Diagnostics: The Good, the Bad & the Ugly

On October 26-27, I co-chaired an International Conference on “Companion Diagnostics & Biomarkers” in Porto, Portugal. The presenters included global experts in diagnostics including market leaders such as Unilabs, Agilent, Qiagen, ThermoFisher and Guardant Health. The Conference was initiated by the other Co-chair, Harry Glorikian, the author of Moneyball Medicine who delivered an engaging presentation predicting the future of medicine and digital health. Throughout the two days, impressive and informative presentations described the current status and the predicted future of diagnostics and digital health technology including the anticipated tsunami of future changes. I initiated the second day of the conference with an overview of the past, present and future of diagnostics, encompassing the best (and worst) examples of companion diagnostics (“The Good, the Bad and the Ugly”). Click here to request the presentation. Presentation by Ali Ardakani, Managing Director of Novateur Ventures: “Can Companion Diagnostics Be a Guide to Cure? The Good, the Bad and the Ugly” – BioTech Pharma Summit 2017: Companion Diagnostics & Biomarkers October 26-27, 2017 — Porto, Portugal Ali Ardakani, Managing Director of Novateur, chairing the final plenary session of the BioTech Pharma Summit 2017: Companion Diagnostics & Biomarkers October 26-27, 2017 — Porto, Portugal Here are some summarized highlights from the conference: Diagnostics will be playing an ever-encompassing role in therapeutics development and commercialization. Both EMEA and FDA are encouraging more “targeted therapeutics” with companion diagnostics. Digital Health and digital diagnostics will represent a tremendous new growth sector and will become an integral part of our health care system. Embracing this market dynamics sooner will lead to better health outcomes and reduced costs. Diagnostics...

Companion Diagnostics: A Guide to Cure?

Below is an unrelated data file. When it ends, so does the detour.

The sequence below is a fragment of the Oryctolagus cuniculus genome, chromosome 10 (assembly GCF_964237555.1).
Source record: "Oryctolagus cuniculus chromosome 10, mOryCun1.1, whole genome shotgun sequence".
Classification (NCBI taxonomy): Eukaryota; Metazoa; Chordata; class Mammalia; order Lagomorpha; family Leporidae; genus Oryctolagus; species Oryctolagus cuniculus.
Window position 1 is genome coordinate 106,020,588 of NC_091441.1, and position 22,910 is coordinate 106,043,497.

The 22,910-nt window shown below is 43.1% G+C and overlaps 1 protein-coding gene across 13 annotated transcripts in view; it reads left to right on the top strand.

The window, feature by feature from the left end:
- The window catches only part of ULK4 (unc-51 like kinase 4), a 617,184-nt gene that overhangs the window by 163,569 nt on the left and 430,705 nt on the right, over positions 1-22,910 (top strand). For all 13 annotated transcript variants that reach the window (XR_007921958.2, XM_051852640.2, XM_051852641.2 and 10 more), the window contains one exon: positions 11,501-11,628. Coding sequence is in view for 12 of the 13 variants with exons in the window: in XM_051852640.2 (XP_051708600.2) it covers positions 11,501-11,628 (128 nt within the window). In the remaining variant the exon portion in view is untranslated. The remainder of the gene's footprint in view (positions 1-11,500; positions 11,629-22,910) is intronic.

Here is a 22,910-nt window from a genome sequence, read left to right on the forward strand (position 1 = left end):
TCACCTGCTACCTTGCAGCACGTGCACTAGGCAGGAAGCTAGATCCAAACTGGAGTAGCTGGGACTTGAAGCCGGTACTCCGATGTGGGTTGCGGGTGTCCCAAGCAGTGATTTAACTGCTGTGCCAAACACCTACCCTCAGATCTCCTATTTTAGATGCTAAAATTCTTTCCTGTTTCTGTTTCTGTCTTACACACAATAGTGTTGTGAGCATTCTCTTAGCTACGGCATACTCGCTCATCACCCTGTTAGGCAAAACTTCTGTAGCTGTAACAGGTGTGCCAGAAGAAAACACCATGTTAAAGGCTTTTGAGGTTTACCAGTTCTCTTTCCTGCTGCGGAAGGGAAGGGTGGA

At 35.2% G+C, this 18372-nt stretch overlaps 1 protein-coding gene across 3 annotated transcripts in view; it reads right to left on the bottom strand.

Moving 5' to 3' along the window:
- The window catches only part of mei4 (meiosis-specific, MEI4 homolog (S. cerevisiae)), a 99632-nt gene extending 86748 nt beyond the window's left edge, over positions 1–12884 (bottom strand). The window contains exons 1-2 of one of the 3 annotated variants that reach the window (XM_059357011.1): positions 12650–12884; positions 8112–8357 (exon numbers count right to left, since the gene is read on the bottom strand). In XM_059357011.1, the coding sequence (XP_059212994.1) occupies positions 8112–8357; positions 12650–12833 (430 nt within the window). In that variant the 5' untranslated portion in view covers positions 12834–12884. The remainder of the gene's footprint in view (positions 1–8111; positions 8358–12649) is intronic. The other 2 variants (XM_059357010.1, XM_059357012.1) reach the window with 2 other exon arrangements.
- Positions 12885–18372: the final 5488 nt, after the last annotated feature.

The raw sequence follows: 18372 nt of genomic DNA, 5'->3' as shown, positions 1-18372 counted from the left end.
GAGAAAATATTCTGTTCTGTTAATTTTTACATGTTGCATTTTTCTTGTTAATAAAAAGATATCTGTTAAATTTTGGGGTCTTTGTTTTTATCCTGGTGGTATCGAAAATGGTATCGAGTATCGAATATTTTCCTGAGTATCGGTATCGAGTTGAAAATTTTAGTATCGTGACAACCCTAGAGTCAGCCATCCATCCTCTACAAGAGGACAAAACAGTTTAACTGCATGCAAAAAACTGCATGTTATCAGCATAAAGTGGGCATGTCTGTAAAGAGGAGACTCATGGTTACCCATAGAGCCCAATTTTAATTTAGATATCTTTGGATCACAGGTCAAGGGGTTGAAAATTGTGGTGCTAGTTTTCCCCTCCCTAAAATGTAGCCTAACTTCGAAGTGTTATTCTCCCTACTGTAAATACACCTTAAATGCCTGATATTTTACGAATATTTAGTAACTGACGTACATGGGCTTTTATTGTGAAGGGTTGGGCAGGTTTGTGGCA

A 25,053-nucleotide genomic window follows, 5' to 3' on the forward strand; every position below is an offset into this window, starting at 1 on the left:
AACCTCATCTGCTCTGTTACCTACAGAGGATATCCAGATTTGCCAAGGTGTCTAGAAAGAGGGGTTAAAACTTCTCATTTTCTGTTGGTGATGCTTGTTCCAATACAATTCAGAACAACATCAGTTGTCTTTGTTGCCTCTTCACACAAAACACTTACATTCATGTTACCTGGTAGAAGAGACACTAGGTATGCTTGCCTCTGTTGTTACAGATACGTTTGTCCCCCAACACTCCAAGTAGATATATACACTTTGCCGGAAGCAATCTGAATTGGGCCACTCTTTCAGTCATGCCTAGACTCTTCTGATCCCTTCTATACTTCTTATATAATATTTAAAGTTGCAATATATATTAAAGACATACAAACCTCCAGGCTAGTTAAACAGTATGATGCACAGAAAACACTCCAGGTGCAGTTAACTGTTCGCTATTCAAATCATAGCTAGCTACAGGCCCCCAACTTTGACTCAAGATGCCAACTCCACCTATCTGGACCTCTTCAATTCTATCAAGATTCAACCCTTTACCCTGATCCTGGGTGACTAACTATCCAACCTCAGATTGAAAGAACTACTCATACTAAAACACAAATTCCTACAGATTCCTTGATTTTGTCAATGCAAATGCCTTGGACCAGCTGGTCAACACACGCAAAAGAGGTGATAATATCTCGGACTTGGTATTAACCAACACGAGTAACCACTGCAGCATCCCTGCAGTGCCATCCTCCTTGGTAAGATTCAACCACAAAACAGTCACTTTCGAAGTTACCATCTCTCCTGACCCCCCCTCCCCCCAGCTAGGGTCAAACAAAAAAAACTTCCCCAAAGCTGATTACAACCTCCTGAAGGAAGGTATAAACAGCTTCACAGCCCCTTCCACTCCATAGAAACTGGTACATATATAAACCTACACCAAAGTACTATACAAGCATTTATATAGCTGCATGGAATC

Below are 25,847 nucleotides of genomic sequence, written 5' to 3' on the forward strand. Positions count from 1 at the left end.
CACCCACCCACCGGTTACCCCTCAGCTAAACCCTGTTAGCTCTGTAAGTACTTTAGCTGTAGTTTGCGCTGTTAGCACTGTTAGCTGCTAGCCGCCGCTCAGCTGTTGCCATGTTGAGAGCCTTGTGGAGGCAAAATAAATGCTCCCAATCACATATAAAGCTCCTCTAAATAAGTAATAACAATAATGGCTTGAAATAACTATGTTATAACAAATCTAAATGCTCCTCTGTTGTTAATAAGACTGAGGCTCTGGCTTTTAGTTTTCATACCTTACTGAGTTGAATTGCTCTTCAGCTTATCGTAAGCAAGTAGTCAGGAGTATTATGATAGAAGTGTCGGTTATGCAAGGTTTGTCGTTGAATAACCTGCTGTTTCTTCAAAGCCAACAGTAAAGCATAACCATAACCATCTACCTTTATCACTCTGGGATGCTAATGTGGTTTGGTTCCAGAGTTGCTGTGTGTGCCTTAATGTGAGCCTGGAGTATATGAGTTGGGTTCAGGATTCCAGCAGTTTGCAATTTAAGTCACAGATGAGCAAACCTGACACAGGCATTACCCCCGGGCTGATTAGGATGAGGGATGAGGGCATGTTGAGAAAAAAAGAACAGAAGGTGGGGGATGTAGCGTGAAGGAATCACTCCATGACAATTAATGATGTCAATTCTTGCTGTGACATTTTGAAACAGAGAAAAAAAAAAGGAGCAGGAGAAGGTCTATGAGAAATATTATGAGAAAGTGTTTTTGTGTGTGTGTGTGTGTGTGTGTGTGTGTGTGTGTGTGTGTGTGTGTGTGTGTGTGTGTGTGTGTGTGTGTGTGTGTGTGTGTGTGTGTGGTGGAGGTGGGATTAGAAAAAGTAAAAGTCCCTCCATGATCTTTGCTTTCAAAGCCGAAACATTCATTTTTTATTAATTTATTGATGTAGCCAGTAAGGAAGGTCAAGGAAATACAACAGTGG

There is an obsession by biotechs, pharma, investors and payers to pre-select responders to a therapy before they are treated. How did we end up here and how is this going to impact medicine in the long term? In certain diseases where the biology landscape is understood better, like oncology, there has been tremendous impact. However, in most other target areas we still cannot isolate the responders and use “all comers” to try treatments and hope the safety and efficacy of a drug can be shown to be statistically significant. What happens to target areas where specific responders cannot be identified? What happens to companies that have an effective treatment but cannot get funding because they cannot find their “targeted population”? By “targeted” we mean a sub-population that expresses a specific genetic mutation or biomarker. At Novateur we are often approached by creative scientists that have discovered a biomarker diagnostic or in some cases can analyze hundreds of your markers to show that you may potentially have various disorders. Would the doctors be interested to tell you that you may have early Alzheimer’s when there is no treatment available for it? And would the payers pay for it? In our experience, diagnostics will have a challenging time getting funded and partnered, unless they can be paired with an effective therapeutic. The ultimate goal is to be able to utilize the diagnostic to change the clinical outcome in a meaningful way. In a similar fashion, biotech companies developing treatments need to think how to incorporate potential diagnostics to pre-select responders. After decades of experience at large pharma, our advisors believe...